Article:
The second graders have been busy exploring many types of art from drawing to ceramic and wood sculpture. We began the year with a unit on geometric and organic shapes and created a collage inspired by the abstract work of Henri Matisse. We read stories about the art of Mexico and the traditions of Dia De Los Muertos and built wood sculptures called alebrijes. These were a challenge in engineering and a fun way to use bold colors and fun patterns. We hope you enjoyed the ceramic pumpkin lights, the students learned alot about creating a hollow form and carving details, and were thrilled to take them home!

Third Grade Art

Third Grade

Learning about shading, form, and ceramic sculpture are more fun when the subject matter is monsters! The students chose either warm or cool colors for their chalk pastel monsters and carefully blended tones from light to dark to create the illusion of a 3D shape. These creatures were then sculpted with clay using a pinch pot method before adding goulish details. We reviewed the science behind ceramics; how two pieces of clay attach, how water evaporates causing the clay to shrink, and how powdered glass crystallizes in the heat of the kiln. We also studied the whimsical work of Alexander Calder and created wire people. These flexible sculptures helped us practice figure drawing. Foam prints of sugar skulls were made in celebration of El Dia De Los Muertos. Finally we brought our social studies lessons into the art room and created traditional Native American baskets using pottery and weaving techniques. We learned that math is important when weaving, and an odd number of sticks creates perfect radial symmetry!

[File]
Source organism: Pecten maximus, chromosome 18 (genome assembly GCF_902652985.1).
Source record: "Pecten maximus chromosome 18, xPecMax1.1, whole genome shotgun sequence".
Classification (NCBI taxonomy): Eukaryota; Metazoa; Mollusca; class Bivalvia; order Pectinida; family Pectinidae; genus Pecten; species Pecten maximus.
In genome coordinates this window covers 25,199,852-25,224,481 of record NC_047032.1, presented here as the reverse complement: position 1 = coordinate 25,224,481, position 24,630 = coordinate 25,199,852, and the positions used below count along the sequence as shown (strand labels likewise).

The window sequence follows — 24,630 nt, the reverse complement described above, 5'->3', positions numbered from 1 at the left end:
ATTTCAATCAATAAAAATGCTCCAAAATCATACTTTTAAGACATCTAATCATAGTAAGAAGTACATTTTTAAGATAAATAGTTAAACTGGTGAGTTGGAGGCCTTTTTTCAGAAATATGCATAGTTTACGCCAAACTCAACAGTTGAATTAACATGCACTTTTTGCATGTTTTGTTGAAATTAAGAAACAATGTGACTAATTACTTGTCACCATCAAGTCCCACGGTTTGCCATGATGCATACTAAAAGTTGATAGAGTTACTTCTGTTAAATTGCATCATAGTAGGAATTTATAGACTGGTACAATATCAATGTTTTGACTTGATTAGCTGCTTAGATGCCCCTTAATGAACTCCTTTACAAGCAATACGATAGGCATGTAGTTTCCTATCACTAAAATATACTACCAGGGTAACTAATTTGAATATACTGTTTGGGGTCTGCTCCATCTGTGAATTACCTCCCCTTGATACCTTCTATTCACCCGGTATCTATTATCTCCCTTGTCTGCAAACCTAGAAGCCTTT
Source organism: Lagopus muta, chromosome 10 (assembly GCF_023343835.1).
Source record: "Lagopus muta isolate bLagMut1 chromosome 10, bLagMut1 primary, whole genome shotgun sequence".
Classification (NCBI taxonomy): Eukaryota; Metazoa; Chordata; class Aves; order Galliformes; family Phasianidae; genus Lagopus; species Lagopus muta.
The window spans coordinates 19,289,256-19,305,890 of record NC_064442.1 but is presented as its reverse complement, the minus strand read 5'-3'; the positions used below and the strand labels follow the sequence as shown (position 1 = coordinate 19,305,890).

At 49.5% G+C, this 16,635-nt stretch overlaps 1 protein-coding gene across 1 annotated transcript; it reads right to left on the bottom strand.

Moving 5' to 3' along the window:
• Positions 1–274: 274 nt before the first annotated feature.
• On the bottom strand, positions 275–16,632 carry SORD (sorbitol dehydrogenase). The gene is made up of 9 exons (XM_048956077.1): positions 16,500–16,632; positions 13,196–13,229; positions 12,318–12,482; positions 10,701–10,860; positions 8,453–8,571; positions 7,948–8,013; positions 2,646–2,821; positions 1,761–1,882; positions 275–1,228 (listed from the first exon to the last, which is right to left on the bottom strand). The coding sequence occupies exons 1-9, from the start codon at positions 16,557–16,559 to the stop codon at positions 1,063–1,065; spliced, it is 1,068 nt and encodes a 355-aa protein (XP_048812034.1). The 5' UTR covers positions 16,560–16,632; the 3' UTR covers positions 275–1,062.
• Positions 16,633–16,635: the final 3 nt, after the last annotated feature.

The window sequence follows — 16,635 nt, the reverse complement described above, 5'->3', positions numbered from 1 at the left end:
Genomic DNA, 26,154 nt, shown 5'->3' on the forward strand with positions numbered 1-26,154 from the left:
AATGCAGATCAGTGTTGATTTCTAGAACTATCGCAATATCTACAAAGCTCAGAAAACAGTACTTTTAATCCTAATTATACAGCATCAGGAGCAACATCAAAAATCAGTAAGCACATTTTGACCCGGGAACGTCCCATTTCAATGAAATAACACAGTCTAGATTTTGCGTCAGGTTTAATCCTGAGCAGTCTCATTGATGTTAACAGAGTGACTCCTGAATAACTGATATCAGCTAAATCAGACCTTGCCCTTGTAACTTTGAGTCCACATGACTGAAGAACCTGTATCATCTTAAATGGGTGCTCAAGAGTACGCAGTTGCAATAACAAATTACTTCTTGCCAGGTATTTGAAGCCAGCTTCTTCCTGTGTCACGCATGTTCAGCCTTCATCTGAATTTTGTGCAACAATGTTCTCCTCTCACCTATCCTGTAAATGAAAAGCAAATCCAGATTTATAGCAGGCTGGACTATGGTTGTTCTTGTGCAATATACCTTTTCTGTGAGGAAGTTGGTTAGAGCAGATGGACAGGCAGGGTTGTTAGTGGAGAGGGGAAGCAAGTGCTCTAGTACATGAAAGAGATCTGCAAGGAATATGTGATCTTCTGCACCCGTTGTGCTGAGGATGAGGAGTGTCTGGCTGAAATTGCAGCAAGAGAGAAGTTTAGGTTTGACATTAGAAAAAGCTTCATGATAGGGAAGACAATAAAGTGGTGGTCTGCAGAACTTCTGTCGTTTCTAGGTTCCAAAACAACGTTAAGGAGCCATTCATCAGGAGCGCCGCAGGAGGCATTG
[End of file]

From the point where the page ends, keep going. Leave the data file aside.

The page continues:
Fourth Grade Art

Fourth Grade

The fourth graders jumped right into the art curriculum as we drew inspiration from the changing seasons and created paintings of fall leaves using watercolor pencil techniques. We also had the opportunity to paint a still life on canvas using easels. Both of these projects were an exercise in color theory, including tints and shades, and practicing drawing what we see through observation. Our lessons in art history continued with a story about Gustav Klimt, including his intricate gold patterns, and his love for cats. Finally we brought our studies of the California regions into the art room and painted a landscape inside the silhouette of an animal from that region.

Fifth Grade Art

Fifth Grade

The fifth graders brought their love of learning from the homeroom to the art room as we incorporated social studies and math concepts into our art lessons.

Our first clay day was a messy one as we dove into the ancient art of coil pot sculpting and stacked ropes of clay into snake shaped vessels. Native Americans used similar techniques to create vessels that were both functional and beautiful.

Continuing to learn from cultures around the world we created a Notan, which is a Japanese design concept involving the play of dark and light, positive and negative space, and symmetry. Portrait drawing was practiced as we made the covers for our Explorer Reports.

Sixth Grade Art

Sixth Grade

The sixth graders are enthusiastically creating the traditional CSS art projects that they have anticipated for the last six years. They studied the work of American artist Wayne Thiebaud, who is known for his use of thick paint, cool colored shadows and his delicious subject matter of cakes and ice cream cones. We took inspiration from his use of shading while drawing chalk pastel ice cream cones and sculpted creative ceramic cupcake jars. We also reviewed all the artists we have studied over the years and created "Mini Masters" by doing a master study of a painting and a 3D portrait of the artist.